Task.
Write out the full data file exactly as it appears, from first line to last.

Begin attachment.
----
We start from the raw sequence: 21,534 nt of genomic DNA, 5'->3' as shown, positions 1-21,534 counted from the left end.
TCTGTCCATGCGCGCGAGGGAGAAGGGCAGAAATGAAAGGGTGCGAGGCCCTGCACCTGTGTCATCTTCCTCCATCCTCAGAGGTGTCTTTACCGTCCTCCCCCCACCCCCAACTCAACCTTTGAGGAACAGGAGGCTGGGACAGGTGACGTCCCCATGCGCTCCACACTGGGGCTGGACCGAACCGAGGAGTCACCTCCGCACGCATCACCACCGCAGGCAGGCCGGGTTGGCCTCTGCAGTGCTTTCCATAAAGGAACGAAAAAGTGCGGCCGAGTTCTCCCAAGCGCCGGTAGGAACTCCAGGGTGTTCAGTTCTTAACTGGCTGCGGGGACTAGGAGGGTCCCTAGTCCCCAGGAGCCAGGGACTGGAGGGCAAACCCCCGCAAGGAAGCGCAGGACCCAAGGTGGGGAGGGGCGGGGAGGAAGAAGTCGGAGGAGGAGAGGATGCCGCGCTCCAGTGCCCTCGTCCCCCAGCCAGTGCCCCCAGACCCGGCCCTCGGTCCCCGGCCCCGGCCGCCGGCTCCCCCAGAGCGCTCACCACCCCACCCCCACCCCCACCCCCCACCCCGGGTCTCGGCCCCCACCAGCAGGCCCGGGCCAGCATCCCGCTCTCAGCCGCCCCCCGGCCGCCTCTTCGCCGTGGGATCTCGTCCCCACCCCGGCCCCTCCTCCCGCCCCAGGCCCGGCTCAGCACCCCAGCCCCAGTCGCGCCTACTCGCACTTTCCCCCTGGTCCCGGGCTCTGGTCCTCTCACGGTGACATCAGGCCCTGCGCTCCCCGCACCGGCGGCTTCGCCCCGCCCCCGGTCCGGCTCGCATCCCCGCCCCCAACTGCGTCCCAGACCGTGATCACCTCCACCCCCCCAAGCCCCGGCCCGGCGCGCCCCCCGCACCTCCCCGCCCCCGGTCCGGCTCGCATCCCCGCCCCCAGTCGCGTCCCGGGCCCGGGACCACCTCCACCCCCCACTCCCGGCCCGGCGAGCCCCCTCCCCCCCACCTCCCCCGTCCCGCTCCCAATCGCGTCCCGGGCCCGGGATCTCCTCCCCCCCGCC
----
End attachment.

We start from the raw sequence: 21,534 nt of genomic DNA, 5'->3' as shown, positions 1-21,534 counted from the left end.
TCTGTCCATGCGCGCGAGGGAGAAGGGCAGAAATGAAAGGGTGCGAGGCCCTGCACCTGTGTCATCTTCCTCCATCCTCAGAGGTGTCTTTACCGTCCTCCCCCCACCCCCAACTCAACCTTTGAGGAACAGGAGGCTGGGACAGGTGACGTCCCCATGCGCTCCACACTGGGGCTGGACCGAACCGAGGAGTCACCTCCGCACGCATCACCACCGCAGGCAGGCCGGGTTGGCCTCTGCAGTGCTTTCCATAAAGGAACGAAAAAGTGCGGCCGAGTTCTCCCAAGCGCCGGTAGGAACTCCAGGGTGTTCAGTTCTTAACTGGCTGCGGGGACTAGGAGGGTCCCTAGTCCCCAGGAGCCAGGGACTGGAGGGCAAACCCCCGCAAGGAAGCGCAGGACCCAAGGTGGGGAGGGGCGGGGAGGAAGAAGTCGGAGGAGGAGAGGATGCCGCGCTCCAGTGCCCTCGTCCCCCAGCCAGTGCCCCCAGACCCGGCCCTCGGTCCCCGGCCCCGGCCGCCGGCTCCCCCAGAGCGCTCACCACCCCACCCCCACCCCCACCCCCCACCCCGGGTCTCGGCCCCCACCAGCAGGCCCGGGCCAGCATCCCGCTCTCAGCCGCCCCCCGGCCGCCTCTTCGCCGTGGGATCTCGTCCCCACCCCGGCCCCTCCTCCCGCCCCAGGCCCGGCTCAGCACCCCAGCCCCAGTCGCGCCTACTCGCACTTTCCCCCTGGTCCCGGGCTCTGGTCCTCTCACGGTGACATCAGGCCCTGCGCTCCCCGCACCGGCGGCTTCGCCCCGCCCCCGGTCCGGCTCGCATCCCCGCCCCCAACTGCGTCCCAGACCGTGATCACCTCCACCCCCCCAAGCCCCGGCCCGGCGCGCCCCCCGCACCTCCCCGCCCCCGGTCCGGCTCGCATCCCCGCCCCCAGTCGCGTCCCGGGCCCGGGACCACCTCCACCCCCCACTCCCGGCCCGGCGAGCCCCCTCCCCCCCACCTCCCCCGTCCCGCTCCCAATCGCGTCCCGGGCCCGGGATCTCCTCCCCCCCGCC